NVIDIA puts on a very good Editor's Day, and this year's event to launch nForce5 was no exception. We had already seen, tested, and reported on late AM2 samples in AMD Socket-AM2 Performance Preview and First Look: AM2 DDR2 vs. 939 DDR Performance. This just meant we visited NVIDIA with pretty low expectations for the launch of AM2. We already knew performance was about the same as Socket 939. We knew the huge memory bandwidth increases for DDR2 on Socket AM2 were very real, but we also had already discovered that the extra memory bandwidth just didn't increase the performance of AM2 at this time.

What we did not know at that point was the ambitious plans NVIDIA had for their new nForce 500 chipset - in particular the flagship 590. We weren't expecting much, but NVIDIA's marketing and engineering personnel were prepared to change our minds with new, exciting features like LinkBoost, SLI Memory, completely reworked networking capabilities, chipset support for 6 SATA drives (including 2 simultaneous RAID 5 arrays), and new or updated software like nTune 5.0 that allowed tweaking and overclocking in Windows with the ability to save Windows changes to BIOS. It is Marketing and Public Relation's job to impress and shape the message. We were prepared to be uninspired and unimpressed, but NVIDIA won us over, as they often do. That, after all, is the reason companies have events like Editor's Day.

On the way back home we were thinking about NVIDIA's climb in the chipset market. It has been almost five years since NVIDIA launched the original nForce platform into an AMD market that was being dominated by the VIA KT266A chipset. It took a gutsy video card manufacturer to think they could topple the mighty VIA of that time. The original nForce chipset introduced several new technologies into the AMD market such as a dual-channel memory controller, built-in Ethernet controller, SoundStorm audio solution, DASP memory enhancements, and relatively fast (for the time) integrated graphics, GeForce2 MX for the IGP version. While the nForce met with some growing pain issues revolving around the IDE/Sound drivers, lack of a PCI/AGP lock, along with not matching the speed of the VIA KT266A at times, it was generally considered a successful venture for a new chipset maker.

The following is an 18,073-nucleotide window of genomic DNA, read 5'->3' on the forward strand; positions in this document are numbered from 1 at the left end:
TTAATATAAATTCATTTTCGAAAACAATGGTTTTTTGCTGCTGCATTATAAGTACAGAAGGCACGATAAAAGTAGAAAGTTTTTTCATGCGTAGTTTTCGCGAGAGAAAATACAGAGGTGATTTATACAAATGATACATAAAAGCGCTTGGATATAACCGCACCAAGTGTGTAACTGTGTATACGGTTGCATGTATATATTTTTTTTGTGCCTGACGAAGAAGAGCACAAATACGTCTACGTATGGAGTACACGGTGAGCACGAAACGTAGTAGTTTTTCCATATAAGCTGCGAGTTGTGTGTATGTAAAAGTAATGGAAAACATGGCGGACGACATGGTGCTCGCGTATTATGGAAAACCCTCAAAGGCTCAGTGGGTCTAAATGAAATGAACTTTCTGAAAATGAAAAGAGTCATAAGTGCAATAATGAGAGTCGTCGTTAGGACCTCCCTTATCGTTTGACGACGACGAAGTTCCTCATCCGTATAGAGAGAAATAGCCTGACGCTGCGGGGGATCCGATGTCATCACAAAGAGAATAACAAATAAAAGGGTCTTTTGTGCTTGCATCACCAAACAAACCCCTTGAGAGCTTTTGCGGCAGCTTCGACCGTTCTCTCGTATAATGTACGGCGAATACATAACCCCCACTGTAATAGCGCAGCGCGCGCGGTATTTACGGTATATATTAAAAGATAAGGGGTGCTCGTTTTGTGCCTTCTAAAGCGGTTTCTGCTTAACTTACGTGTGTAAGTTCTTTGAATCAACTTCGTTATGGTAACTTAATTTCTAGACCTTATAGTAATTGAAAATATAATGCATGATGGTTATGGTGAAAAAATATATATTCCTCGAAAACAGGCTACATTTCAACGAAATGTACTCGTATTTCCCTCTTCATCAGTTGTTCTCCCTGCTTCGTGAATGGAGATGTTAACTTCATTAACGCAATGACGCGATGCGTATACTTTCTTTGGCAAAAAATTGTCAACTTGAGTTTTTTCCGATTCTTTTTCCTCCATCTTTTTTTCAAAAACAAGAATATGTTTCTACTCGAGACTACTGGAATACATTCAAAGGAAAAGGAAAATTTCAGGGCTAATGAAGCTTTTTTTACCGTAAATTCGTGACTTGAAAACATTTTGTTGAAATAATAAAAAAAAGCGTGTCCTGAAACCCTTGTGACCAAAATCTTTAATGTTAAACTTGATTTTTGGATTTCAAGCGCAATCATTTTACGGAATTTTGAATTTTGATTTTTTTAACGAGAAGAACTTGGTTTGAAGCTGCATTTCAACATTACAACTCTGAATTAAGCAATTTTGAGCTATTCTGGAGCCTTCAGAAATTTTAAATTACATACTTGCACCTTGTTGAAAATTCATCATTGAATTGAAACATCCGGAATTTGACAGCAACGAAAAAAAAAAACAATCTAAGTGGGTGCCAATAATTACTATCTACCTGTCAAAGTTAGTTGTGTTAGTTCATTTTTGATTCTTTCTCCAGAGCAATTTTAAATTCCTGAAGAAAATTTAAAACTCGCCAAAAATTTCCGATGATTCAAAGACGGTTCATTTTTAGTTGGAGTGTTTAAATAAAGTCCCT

In the fall of 2002 NVIDIA rolled out their update for the nForce, appropriately named the nForce2. The nForce2 was touted to fix all the little things wrong with nForce, and the release also included separate MPC (Southbridge) units with the MCP-T featuring the SoundStorm audio processor and dual 100Mbit Ethernet NICs and MCP-P featuring a single 100Mbit NIC along with AC'97 audio. The nForce2 also provided a PCI/AGP lock that greatly improved its overclocking capabilities along with an updated integrated graphics version featuring the GeForce4 MX. In 2003, NVIDIA released an updated version of the nForce2 called the nForce2 Ultra 400 that featured an increase in the front side bus from 166MHz to 200MHz along with official PC-3200 DDR support. The nForce2 family was a huge success and NVIDIA was finding itself moving quickly from new kid on the chipset block to market leader.

In the fall of 2003 NVIDIA introduced their new nForce3-150 chipset in order to meet the introduction of the new AMD Athlon 64 processor series. The chipset was obviously rushed as NVIDIA temporarily lost the feature war to the VIA K8T800 and was widely criticized for a 600MHz HyperTransport interface along with the removal of a now mature SoundStorm audio solution. In the spring of 2004 NIVIDIA responded with the nForce3-250 that featured a HyperTransport frequency of 800MHz, on-chip Gigabit Ethernet, SATA RAID support, 8 USB 2.0 ports, and a general refinement that was not found on other boards of the time.